What I learned about sonnets and poems is that the words on a page have much deeper meanings then what they seem.
This allusion alludes to a Native American expression about the whites who made agreements with tribes, then broke them.
Allusion: Janus face
This allusion alludes to a Roman god who was depicted with two faces looking in opposite directions, both forward and backward.
Connections to other works of Literature:
The beginning part our sonnet can connect to Haper Lee's
To Kill a Mockingbird
because Tom Robison was guilty for the crime Bob Ewell committed. Later in the story, Tom Robinson was shot more than once. The guards could have shot him once and he would be dead, but since he was a man of color they though it was acceptable for them to "have fun" with it. This relates to our sonnet because within the first 7 lines it explains that many innocent people are being "slain for their race".
Our sonnet can relate to a current event that was been going on for most of our existance. This current event is that our country, just as how Nelson described it in the sonnet, is showing accomplishment to us citizens, but our country seems to be trying to hide the fact that Obama did in fact approve Congess to authorize war against ISIS. Our country is attempting to keep this fact on the down low to keep people from worrying, but it is being covered on many news channels.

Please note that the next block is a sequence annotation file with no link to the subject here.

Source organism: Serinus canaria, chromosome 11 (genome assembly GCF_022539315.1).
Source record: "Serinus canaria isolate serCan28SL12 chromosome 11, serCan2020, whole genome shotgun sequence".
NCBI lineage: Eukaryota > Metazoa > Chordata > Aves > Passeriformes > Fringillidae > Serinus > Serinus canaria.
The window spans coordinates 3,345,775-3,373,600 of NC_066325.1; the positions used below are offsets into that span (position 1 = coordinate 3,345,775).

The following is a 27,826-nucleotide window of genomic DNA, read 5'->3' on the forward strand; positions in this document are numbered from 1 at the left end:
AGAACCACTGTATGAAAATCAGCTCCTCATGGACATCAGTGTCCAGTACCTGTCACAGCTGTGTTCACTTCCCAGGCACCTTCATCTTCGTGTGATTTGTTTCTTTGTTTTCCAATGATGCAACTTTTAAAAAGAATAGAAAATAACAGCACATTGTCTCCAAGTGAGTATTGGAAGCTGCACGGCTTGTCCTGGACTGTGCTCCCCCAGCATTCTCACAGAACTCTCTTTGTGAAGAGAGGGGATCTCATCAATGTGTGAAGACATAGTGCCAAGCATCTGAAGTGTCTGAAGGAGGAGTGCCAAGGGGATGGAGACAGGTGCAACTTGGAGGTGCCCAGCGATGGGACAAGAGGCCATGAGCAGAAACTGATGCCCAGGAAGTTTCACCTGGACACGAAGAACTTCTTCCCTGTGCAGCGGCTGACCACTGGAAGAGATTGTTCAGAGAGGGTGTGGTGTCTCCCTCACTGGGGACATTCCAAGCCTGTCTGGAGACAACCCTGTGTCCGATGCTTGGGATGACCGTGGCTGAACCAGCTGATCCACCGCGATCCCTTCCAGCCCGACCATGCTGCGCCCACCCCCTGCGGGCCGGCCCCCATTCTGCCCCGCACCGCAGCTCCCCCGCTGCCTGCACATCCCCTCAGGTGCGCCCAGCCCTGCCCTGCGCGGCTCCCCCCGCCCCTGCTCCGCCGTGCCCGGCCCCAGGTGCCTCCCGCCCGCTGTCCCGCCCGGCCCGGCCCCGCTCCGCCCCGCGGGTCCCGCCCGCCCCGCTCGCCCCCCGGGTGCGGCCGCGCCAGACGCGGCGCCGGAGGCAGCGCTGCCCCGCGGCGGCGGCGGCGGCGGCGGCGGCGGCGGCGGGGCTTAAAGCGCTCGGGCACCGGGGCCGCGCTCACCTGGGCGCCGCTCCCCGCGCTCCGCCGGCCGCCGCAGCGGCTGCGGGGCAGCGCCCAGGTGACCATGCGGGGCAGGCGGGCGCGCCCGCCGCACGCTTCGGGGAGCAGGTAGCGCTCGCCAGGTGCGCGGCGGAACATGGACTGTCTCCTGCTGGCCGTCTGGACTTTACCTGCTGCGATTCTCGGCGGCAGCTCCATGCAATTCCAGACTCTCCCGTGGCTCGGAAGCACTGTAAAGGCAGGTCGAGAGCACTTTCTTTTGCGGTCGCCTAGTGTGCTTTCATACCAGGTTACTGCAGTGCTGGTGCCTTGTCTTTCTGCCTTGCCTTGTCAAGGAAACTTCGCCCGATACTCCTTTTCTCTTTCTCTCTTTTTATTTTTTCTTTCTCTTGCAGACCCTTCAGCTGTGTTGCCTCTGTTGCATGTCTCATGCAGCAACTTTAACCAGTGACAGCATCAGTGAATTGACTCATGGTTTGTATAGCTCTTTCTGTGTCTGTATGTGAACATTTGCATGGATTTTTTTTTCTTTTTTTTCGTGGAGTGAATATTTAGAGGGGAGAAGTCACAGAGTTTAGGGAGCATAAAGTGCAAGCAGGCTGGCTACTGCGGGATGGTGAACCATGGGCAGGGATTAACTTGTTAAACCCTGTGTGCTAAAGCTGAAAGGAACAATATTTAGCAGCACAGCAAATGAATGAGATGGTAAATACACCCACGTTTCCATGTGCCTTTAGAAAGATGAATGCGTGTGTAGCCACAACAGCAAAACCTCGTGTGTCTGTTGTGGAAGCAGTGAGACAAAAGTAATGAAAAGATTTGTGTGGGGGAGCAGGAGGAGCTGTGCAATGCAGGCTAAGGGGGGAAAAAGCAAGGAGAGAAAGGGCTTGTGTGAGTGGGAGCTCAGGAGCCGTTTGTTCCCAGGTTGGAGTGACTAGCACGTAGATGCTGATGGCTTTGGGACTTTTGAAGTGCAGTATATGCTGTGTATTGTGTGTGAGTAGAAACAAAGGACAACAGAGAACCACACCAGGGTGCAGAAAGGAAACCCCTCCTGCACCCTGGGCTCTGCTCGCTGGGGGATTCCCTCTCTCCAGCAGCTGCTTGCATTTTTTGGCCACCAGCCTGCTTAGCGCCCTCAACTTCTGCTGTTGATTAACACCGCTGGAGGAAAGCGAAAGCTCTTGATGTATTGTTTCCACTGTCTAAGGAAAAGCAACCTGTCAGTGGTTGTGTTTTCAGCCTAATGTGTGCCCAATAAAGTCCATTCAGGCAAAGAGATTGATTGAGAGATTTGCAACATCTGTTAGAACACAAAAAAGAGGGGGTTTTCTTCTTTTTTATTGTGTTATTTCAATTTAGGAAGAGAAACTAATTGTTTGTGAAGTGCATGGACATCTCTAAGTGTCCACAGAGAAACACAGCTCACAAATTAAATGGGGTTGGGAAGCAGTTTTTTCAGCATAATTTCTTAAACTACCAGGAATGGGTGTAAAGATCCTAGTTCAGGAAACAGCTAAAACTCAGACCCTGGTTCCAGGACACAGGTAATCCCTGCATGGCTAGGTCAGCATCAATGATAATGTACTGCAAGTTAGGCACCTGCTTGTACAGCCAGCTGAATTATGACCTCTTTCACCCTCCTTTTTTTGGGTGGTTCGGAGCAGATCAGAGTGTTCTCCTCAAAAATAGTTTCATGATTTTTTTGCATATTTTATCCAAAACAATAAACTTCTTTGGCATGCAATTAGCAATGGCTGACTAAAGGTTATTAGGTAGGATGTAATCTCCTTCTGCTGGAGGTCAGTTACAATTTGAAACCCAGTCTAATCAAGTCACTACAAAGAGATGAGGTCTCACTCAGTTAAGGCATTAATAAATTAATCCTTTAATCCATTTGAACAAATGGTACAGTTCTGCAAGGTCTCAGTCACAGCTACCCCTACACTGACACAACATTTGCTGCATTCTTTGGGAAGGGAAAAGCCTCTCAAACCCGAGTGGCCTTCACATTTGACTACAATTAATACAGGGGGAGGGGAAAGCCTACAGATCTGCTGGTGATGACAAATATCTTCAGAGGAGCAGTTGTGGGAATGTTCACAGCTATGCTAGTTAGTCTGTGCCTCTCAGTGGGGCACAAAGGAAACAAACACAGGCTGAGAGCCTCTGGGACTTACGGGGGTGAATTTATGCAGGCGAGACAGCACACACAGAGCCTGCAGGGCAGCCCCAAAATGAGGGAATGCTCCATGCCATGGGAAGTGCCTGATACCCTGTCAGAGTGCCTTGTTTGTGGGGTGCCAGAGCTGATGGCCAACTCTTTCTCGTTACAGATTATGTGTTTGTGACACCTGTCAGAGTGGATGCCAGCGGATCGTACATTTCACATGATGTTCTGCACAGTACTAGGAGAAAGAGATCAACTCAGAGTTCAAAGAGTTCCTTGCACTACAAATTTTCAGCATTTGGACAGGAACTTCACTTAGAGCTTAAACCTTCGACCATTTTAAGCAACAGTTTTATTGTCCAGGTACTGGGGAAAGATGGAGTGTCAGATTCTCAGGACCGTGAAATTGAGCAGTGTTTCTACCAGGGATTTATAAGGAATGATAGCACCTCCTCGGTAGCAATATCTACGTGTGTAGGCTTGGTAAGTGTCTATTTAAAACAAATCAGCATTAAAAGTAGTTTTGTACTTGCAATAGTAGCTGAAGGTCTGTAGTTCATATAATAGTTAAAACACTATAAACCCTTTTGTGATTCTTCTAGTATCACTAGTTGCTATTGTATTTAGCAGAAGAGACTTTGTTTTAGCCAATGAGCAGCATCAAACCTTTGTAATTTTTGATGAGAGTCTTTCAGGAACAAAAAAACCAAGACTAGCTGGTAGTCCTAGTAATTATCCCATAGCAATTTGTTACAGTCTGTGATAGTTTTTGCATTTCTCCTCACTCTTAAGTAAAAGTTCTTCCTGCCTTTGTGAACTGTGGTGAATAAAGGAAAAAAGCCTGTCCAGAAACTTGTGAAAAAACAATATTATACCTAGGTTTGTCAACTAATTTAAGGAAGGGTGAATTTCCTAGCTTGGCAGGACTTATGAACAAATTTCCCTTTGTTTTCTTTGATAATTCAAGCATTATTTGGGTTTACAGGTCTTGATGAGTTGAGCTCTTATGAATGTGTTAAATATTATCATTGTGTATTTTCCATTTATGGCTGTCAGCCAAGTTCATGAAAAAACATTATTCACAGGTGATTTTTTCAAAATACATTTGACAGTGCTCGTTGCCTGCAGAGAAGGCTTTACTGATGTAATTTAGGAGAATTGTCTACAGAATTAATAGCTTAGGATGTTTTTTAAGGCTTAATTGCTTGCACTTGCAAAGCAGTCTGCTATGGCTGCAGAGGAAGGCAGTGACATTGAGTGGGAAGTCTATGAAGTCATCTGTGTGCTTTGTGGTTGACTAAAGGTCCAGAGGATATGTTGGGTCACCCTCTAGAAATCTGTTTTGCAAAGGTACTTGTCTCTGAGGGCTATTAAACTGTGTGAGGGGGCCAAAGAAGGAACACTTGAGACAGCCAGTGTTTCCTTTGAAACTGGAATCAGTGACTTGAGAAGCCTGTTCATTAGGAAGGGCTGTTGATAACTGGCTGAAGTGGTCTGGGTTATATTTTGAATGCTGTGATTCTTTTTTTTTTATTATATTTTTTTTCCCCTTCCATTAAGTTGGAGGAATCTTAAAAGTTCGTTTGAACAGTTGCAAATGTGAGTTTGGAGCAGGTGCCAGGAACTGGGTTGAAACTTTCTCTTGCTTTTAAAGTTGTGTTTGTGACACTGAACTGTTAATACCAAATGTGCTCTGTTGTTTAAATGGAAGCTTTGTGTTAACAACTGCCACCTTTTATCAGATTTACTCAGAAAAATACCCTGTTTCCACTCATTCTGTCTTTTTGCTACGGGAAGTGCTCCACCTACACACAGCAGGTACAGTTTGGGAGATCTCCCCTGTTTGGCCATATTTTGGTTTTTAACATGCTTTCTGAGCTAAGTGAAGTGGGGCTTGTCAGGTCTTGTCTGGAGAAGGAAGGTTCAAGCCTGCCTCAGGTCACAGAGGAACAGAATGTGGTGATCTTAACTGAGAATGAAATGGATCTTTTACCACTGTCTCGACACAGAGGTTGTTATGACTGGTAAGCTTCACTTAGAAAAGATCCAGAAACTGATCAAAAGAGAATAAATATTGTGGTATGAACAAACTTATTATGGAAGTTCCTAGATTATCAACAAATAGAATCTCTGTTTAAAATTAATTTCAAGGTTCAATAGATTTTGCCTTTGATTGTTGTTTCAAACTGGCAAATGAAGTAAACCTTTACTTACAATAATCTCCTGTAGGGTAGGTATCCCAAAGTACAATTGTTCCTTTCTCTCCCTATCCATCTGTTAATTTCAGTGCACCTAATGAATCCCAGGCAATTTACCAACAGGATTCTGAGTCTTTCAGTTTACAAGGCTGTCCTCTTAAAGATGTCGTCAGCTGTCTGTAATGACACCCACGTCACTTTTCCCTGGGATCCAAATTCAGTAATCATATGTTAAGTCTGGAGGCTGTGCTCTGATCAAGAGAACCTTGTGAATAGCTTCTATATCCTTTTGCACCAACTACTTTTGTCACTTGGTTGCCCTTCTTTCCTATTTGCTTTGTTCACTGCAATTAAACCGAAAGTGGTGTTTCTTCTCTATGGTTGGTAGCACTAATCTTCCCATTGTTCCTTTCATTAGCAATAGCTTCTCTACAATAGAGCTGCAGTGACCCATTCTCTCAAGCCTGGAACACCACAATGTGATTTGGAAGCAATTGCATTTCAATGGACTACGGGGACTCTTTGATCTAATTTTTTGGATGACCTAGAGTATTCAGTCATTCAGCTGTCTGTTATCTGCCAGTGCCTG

Lines from the sonnet
1. Trillium, apple blossoms, Queen Anne's lace
2. woven with oak, for sincerity...
3. Thousands of oak trees around this country
4. groaned with the weight of the dead men slain for their race
5. their murderers accquited in almost every case.
6. One night five black men died on the same tree,
7. with toeless feet, in this Land of the Free.
8. This country has a Janus face:
9. One mouth speaks with forked
tongue, the other reads
10. the Constitution. My country,
'tis of both
11. thy nightmare history and thy
12. thy centuries of good and evil
13. I sing. Thy fruited plain, thy
14. of mandrake, which flowers
white as moonbeams.